Additional reporting by Tara Jefferson
When Isabel Wilkerson comes to Cleveland, she sees Alabama.
An authority on the Great Migration—the departure of six million African-Americans from a South lynching them at a rate of one every four days over six decades of the 20th-century—Wilkerson is steeped in the ways of movement. She can pinpoint the families that “left along three beautifully predictable streams: up the East coast, into the Midwest and Far West.” She is conversant in the food, folkways and the names of churches that traveled with them.
“I am thrilled to be back in Ohio, one of the receiving stations of the Great Migration, one of the places people dreamt about when dreaming about living their lives in freedom,” she said to a gathering celebrating the tenth anniversary of PolicyBridge, a Cleveland think tank on policy that intersects black and brown lives.
After visiting more than 100 universities and speaking on four continents, Wilkerson, 51, delivered pinpoint geography in her remarks: Jesse Owens’ family of 11 left Alabama sharecropping for a better life in Cleveland even as Toni Morrison’s parents traveled to Lorain from an Alabama where no black child could obtain a library card, where they raised a daughter who remade world literature.
Likewise August Wilson’s maternal grandmother walked all the way out of North Carolina into Pennsylvania and Miles Davis’ people left Arkansas for Illinois. The parents of Theolonious Monk migrated from North Carolina to New York City, where his mother could earn enough to buy an upright piano. Yet another woman fleeing North Carolina, the widow Alice Coltrane, arrived in Philadelphia in 1943 and bought her son John an alto saxophone that first year.
“All these people were a gift to the world, and thus the Great Migration was a gift to the world,” said Wilkerson, who laid down this knowledge in her landmark book, The Warmth of Other Suns, which won an Anisfield-Wolf Book Award in 2011. She asked her audience to imagine the generations of creativity squandered to rice and sugar plantations, the God-given talent extinguished in cotton and tobacco fields.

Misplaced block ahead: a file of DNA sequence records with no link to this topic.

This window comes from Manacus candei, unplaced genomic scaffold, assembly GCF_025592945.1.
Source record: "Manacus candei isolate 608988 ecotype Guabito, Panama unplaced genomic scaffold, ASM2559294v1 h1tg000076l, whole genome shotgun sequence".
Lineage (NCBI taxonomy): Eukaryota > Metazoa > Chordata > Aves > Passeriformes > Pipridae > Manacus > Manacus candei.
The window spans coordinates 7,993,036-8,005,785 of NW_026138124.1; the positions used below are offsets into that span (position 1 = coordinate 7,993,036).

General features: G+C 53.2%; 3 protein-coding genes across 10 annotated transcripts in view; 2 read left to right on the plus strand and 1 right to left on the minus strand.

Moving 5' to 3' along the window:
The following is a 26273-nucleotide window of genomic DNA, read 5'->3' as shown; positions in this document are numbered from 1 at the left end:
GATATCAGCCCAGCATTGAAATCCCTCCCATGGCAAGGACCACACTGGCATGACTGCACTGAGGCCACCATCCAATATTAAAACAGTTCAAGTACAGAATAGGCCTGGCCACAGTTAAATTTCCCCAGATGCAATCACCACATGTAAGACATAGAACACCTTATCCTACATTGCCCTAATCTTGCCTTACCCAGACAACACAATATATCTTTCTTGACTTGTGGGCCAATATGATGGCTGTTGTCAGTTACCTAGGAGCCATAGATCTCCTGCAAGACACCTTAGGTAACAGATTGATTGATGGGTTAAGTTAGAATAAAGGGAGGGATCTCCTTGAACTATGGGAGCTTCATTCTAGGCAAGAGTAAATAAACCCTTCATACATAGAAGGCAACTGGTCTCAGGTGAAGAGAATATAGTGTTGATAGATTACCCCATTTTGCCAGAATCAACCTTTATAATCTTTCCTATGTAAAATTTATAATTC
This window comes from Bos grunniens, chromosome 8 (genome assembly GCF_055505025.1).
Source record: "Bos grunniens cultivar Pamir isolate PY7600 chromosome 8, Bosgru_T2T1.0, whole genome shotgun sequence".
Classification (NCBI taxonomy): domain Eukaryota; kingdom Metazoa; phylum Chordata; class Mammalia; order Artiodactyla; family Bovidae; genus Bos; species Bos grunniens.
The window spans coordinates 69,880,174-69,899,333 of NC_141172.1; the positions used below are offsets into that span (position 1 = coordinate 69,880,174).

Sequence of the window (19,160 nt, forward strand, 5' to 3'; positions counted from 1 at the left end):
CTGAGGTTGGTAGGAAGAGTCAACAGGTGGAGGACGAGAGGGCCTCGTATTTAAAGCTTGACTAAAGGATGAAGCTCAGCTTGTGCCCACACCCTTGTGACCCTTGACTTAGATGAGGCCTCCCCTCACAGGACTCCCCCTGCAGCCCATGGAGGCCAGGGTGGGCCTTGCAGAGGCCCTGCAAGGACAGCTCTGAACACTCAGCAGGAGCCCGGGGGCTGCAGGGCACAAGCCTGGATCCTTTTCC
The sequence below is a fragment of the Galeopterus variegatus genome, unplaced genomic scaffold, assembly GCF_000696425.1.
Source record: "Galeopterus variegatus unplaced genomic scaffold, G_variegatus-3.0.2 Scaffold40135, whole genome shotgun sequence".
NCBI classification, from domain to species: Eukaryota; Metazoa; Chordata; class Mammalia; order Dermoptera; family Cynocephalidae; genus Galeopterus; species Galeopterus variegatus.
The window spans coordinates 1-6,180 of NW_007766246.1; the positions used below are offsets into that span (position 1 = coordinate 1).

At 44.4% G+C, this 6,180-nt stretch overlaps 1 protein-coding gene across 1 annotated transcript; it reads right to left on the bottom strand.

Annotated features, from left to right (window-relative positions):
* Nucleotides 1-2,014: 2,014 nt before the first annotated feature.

Dressed in an orange suit with turquoise jewelry, Wilkerson began by acknowledging that Anisfield-Wolf prize, and the 15 years it took her to interview 1,200 participants in the migration. She joked that “if this book were a human being it would be in high school and dating—that’s how long it took.”
Five years after publication, Warmth‘s heat is undiminished. In May, FX announced that producer Shonda Rhimes would be working on turning the historical narrative into a television series to premiere in the fall, with indie writer Dee Rees working on the script.
“The freedom to be able to decide for oneself what to do with your God-given talents is a very new phenomenon for African-Americans in this country,” Wilkerson observed, noting that some audiences have a hard time imagining a time when stepping too slowly off a sidewalk for a white pedestrian could cost a black person his life.
In conversation with Hawaiian high school students—”beautifully removed” from the realities of the segregated South— Wilkerson described for them driving in a region that prohibited black motorists from passing a white one. Students suggested honking or tailgating, indignant at the notion of being stymied behind the wheel. “You had to stay in your place,” she reminded them. “This is what it means to be in a caste system.”
Randell McShepard, co-founder of PolicyBridge, said reading Wilkerson’s book “shook me to the core.” Politician Nina Turner called it “riveting, beautiful” and a lesson in “using our two hands, to reach forward and to reach back.” David Abbott, executive director of the Gund Foundation, said the great gift of Warmth was “that we see ourselves in the story when we read books like this.”
The audience applauded the notion of making Wilkerson’s book required reading in high school. And McShepard announced that PolicyBridge was adding a sixth core value—social justice—to its work this year.